Even if the word ‘smudging’ does not ring the bells of familiarity in your ears, almost every major religion, and that includes Catholicism, has a ritual that is similar to smudging.
Smudging is basically the ritual process by which smokes from certain purifying inflammable substances are used to fumigate and purify the space the smoke fills.
Beliefs differ, but the purifying is either done to rid the space of pests and pollutants, or to rid the space of spiritual pollutants, mostly evil spirits, or negative energies.
The ritual of smudging is not, contrary to American belief, a so-called new age technique. The Native Americans practiced it for centuries and fans of Stephen King will attest to having read about something similar, in his seminal novel, It.
The ritual among the Native Americans was called the Sacred Smoke Bowl Blessing, and comprised burning special herbs in a small bowl and fumigating property of spiritual and negative preternatural forces.
Nowadays, the process has been made even simpler for those practitioners who are interested; there are ready-made smudging bunches available, that you can burn and use.
There was a discussion on an online debate once about whether the negativity-removing effect was meagerly a placebo effect, like the technique used by scientists in order to test the effectiveness of a drug; the argument was that, and this is skepticism at its best, does the smudging really remove negativity or does the act just make one subconsciously more positive, in order to have faith in the smudging.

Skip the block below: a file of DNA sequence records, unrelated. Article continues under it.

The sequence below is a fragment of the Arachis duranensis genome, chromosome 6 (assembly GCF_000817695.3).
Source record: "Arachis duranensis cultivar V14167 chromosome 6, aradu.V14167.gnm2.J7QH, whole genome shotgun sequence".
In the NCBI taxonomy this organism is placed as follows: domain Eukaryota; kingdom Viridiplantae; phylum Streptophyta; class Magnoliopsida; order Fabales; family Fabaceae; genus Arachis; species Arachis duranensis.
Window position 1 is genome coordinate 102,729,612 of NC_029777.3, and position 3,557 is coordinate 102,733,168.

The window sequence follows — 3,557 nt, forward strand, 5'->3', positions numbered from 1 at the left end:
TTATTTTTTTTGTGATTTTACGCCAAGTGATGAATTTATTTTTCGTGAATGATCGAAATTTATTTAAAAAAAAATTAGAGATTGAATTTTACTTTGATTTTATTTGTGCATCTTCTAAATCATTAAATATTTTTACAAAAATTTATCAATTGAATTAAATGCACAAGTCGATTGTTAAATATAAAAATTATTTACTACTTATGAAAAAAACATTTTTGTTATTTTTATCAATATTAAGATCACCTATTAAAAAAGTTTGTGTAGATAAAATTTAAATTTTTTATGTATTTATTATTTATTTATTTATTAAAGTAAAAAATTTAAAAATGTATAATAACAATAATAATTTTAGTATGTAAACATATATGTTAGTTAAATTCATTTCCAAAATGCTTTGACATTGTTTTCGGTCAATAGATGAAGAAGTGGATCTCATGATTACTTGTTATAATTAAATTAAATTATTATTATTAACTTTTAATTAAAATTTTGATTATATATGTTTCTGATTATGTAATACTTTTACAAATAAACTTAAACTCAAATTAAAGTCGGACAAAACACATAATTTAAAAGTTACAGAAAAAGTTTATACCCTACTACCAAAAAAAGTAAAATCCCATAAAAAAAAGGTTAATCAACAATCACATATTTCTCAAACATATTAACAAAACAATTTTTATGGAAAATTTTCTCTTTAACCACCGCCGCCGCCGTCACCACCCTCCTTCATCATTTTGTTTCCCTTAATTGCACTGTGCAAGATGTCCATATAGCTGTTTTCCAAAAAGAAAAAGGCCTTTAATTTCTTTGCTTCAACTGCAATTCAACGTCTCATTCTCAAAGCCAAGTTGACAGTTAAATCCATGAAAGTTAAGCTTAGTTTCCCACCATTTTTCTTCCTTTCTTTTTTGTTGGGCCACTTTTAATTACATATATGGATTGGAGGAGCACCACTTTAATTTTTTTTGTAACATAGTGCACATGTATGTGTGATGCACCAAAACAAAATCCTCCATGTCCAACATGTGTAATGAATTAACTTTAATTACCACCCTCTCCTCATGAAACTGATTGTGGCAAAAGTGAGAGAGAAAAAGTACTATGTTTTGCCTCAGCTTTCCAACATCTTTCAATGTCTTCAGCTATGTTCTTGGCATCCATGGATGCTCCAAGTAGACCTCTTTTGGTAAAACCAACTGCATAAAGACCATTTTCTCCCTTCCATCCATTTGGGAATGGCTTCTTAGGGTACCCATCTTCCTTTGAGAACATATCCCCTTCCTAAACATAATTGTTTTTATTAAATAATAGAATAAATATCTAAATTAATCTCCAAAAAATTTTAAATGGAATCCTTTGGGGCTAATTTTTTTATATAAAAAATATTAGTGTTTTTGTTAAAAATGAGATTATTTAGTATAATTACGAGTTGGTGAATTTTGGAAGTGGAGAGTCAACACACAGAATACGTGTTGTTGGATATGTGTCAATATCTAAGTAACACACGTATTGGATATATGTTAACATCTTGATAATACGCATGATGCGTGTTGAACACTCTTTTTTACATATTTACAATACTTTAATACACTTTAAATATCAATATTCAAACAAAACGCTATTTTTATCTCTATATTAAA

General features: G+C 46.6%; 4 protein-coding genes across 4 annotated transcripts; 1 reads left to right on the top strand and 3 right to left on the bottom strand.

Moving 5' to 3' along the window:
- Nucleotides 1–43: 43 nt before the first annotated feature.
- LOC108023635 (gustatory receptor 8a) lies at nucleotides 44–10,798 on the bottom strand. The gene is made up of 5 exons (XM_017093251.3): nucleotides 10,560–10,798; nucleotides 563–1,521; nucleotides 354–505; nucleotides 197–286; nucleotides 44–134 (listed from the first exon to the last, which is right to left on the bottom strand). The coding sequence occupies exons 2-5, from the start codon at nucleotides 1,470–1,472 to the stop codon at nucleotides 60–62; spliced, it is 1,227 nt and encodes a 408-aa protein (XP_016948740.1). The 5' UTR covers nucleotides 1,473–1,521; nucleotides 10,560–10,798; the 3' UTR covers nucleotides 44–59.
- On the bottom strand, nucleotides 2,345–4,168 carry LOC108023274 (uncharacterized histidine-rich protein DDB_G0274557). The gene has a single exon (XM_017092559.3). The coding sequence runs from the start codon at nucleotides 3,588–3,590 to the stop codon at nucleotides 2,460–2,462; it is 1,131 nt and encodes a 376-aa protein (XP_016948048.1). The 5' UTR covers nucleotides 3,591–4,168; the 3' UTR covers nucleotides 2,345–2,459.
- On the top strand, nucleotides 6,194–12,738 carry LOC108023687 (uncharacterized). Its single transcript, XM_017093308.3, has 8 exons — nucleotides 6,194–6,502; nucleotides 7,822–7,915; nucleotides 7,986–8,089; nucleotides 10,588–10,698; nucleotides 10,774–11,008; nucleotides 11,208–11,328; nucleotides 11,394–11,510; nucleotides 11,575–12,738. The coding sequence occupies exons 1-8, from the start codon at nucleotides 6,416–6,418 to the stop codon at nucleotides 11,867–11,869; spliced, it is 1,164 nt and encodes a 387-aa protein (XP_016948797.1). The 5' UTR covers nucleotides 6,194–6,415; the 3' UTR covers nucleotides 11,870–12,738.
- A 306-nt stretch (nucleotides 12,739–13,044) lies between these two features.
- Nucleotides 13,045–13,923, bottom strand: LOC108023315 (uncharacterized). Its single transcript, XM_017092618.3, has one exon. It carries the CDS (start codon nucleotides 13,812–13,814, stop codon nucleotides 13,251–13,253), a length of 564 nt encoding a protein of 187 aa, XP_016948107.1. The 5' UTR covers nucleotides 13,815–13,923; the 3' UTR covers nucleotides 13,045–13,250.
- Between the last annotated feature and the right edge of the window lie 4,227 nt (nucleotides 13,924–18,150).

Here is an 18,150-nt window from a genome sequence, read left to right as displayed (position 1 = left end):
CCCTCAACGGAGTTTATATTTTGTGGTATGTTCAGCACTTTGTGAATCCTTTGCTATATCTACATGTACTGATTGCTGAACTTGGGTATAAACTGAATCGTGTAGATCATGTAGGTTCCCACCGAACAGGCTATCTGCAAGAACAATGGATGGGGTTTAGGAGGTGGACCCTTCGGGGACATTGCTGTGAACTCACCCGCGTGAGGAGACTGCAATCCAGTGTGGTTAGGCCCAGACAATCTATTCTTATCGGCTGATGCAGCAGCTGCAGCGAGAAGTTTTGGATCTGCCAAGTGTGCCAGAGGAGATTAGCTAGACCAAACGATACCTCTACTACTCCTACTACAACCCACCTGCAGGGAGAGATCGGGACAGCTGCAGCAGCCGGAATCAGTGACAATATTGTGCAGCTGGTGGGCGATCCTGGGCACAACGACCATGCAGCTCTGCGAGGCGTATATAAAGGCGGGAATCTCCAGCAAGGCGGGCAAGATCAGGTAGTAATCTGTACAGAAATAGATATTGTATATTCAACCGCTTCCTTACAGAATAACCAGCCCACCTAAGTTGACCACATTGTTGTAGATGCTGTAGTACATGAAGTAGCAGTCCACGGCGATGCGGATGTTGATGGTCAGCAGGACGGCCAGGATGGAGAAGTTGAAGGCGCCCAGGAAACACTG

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The question is, even if that is indeed the case, does it matter? Does it matter, as long as the practitioner comes out as a more positive person after the experience?
Also, a study published in the Journal of Ethnopharmacology studied smudging methods from more than 50 cultures and the results were quite interesting.
For one, they found out that smoke as a delivery system was far more ancient than they thought and more widespread than they thought, and that it could address neurological, dermatological and pulmonary concerns.
Not to mention, it was quite effective at removing airborne disease-causing germs too. In fact, an hour-long smudging session removed 94% of airborne bacteria, improving air quality without the danger of the chemical aerosols that modern-day anti-bacterial sprays come with.
What’s is more, the effect was apparent for a month after the treatment with no discernible bacteria discovered.
So, it really begs the question, if the smudging kills bacteria in a safe, chemical-free way, doesn’t it impact our physical well-being profoundly, making our inner home environment noticeably healthier and more sanitary?
And with better physical health, it is only obvious that better mental health and peace of mind will follow.
So, was this what this healing, cleansing techniques are all about? Was the legend of removing negative energy only a rhetoric our cultural ancestors chose to explain the fact that this fumigation technique profoundly and positively affected our physical well-being?
Well, whatever the answer to that is, don’t you think it deserves less skepticism?
Would you try it out in your own space? I know I wouldn’t mind.
IMAGE CREDIT: Monika Wisniewska